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Rosenkranz recently received a grant to investigate the efficacy of mindfulness training as an intervention for asthma. Stress will be induced in the subjects via a psychological stressor commonly used in stress studies, so the researchers can see the patterns of brain activity occurring when the subjects with asthma experience stress. Tests measuring changes in the cells in the subjects’ lungs and other markers related to the experience of asthma symptoms will be conducted before and after MBSR training to see how the subjects’ relationship to the psychological stressor changes and how those changes affect physiology relevant to asthma. Using the resulting data, they’ll be able to associate the changes in brain activity with the changes in inflammation in the body.

“That way,” Rosenkranz says, “we can start to identify the mechanisms through which something like MBSR practice might affect physiological processes associated with disease.”

If you study a phenomenon in people who have a particular disease, it’s also helpful to study people who don’t have it. In that way, researchers can determine that what they observe is not something happening only in the physiology of those with the disease. In a stress-response study with healthy individuals Rosenkranz’s team put capsaicin, the active ingredient in chili peppers, on subjects’ skin. It causes the release of inflammatory molecules from nerve endings in the skin, which causes a “flare response.” They exposed this group of subjects to a standard stressor, as above, and measured the intensity of the flare response afterward. They did this both before and after MBSR, to see if MBSR buffers the effects of that stressor on the inflammatory response in the skin. Naturally, medical research proceeds cautiously and slowly. As results of this ongoing research become known in coming years, it may lead to breakthrough interventions using meditative practices for a variety of disease conditions where stress may be a key factor.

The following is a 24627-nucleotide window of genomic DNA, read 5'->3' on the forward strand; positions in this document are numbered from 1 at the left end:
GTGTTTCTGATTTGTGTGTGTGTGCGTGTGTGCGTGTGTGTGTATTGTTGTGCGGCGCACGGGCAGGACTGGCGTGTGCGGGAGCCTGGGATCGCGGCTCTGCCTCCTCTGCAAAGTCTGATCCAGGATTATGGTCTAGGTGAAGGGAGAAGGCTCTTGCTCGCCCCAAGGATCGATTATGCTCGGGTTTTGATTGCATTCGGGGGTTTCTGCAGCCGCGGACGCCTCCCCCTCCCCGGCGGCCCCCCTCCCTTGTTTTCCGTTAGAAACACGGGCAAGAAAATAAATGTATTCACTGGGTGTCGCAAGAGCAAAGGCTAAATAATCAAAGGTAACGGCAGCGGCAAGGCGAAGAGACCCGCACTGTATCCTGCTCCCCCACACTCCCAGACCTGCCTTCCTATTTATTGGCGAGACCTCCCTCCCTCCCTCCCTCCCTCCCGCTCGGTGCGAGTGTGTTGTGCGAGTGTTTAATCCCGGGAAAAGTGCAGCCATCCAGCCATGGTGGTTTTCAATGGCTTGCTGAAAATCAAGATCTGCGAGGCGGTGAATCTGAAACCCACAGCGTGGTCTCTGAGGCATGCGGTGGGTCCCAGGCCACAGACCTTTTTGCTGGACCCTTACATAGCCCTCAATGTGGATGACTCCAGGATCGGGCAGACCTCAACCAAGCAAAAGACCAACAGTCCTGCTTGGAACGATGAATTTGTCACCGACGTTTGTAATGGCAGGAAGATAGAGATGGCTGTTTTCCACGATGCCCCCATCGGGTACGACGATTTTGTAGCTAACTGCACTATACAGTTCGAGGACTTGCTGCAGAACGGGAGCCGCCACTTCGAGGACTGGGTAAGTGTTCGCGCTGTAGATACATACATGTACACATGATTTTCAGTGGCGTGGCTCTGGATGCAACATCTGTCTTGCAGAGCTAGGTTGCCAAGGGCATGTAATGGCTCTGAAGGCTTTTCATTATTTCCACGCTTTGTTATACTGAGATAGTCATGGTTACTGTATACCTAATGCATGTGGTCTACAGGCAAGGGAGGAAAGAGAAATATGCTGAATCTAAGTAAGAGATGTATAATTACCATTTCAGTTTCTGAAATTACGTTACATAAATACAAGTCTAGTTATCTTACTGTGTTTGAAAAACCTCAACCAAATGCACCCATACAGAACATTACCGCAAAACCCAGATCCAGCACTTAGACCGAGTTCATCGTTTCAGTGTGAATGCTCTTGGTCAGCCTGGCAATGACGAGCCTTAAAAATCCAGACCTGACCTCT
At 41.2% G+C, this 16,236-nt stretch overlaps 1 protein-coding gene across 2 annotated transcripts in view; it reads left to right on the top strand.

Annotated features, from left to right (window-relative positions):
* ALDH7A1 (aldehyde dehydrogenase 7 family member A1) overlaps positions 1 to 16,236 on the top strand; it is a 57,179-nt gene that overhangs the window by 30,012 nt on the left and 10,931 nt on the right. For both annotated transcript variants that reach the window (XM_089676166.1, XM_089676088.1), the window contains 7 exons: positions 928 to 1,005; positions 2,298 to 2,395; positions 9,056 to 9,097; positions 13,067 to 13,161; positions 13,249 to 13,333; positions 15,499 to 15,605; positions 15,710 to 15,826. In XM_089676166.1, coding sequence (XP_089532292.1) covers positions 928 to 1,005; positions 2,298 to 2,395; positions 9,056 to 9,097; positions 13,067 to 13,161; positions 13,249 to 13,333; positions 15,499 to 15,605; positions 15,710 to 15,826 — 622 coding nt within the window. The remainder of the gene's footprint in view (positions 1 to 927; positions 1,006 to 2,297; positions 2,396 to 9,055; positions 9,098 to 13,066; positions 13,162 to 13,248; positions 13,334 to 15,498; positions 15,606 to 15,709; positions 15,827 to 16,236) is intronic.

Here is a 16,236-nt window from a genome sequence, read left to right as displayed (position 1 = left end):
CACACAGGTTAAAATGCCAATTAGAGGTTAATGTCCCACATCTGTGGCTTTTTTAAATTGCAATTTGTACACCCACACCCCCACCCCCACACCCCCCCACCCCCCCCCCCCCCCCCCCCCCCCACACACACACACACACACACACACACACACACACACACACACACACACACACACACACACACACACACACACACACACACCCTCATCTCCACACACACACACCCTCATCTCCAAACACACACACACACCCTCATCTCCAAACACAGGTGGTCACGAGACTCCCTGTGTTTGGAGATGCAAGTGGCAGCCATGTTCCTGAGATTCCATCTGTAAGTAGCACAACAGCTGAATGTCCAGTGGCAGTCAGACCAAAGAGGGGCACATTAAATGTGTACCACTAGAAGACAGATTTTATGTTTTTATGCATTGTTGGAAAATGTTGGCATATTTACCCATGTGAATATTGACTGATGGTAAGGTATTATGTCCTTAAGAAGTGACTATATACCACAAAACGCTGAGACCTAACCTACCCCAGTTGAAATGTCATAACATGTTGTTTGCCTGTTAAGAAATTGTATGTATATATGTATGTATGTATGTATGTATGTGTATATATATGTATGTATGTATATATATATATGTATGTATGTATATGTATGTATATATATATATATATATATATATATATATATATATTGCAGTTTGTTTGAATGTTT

Emma Seppala had been passionately educating herself about veterans for a long time before joining CIHM. Reading about the suicides and other aftereffects of the trauma they had endured in Iraq and Afghanistan motivated her to want to help them. After arriving at CIHM, she received a grant from the Disabled Veterans of America to implement programs. Seppala started doing yoga and meditative breathing with the veterans, and found it helped them. Davidson encouraged her to start a pilot study. As a result, the center offers free programs to local veterans and is developing a research agenda to evaluate the effects of these types of programs for those returning from war zones.

“One of the main issues for researchers,” she says, “is not really knowing the population they’re studying. It also makes it hard to recruit subjects because you’re spending all of your time in the lab and very little time around regular people, so to speak.”

For the pilot, Seppala recruited a group of ten vets in the active group and ten in the control. She tried some meditation with them, but she quickly found that “when you ask vets suffering from post-traumatic stress to sit down and meditate, after not too long, they find it difficult to sit there and do nothing. They’re too antsy, too jumpy, and have too many recurring memories for this to be comfortable. They’re much more comfortable doing something active that relaxes them and subsequently allows them to deal with recurring memories with more ease. With post-traumatic stress, your mind is saying one thing—for example, ‘there’s no danger to me in this coffee shop’—but your body is saying another—such as ‘I’m freaked out. If I hear the bang of a coffee cup, I might just run the hell out of here.’”

But when Seppala worked with breathing, it helped the vets relax into their bodies. The main “intervention” she uses with the vets is Sudarshan Kriya, a type of yogic breathing traditionally used for purification. “It’s rhythmic breathing,” she says, “that just settles you into a really deep state of relaxation.”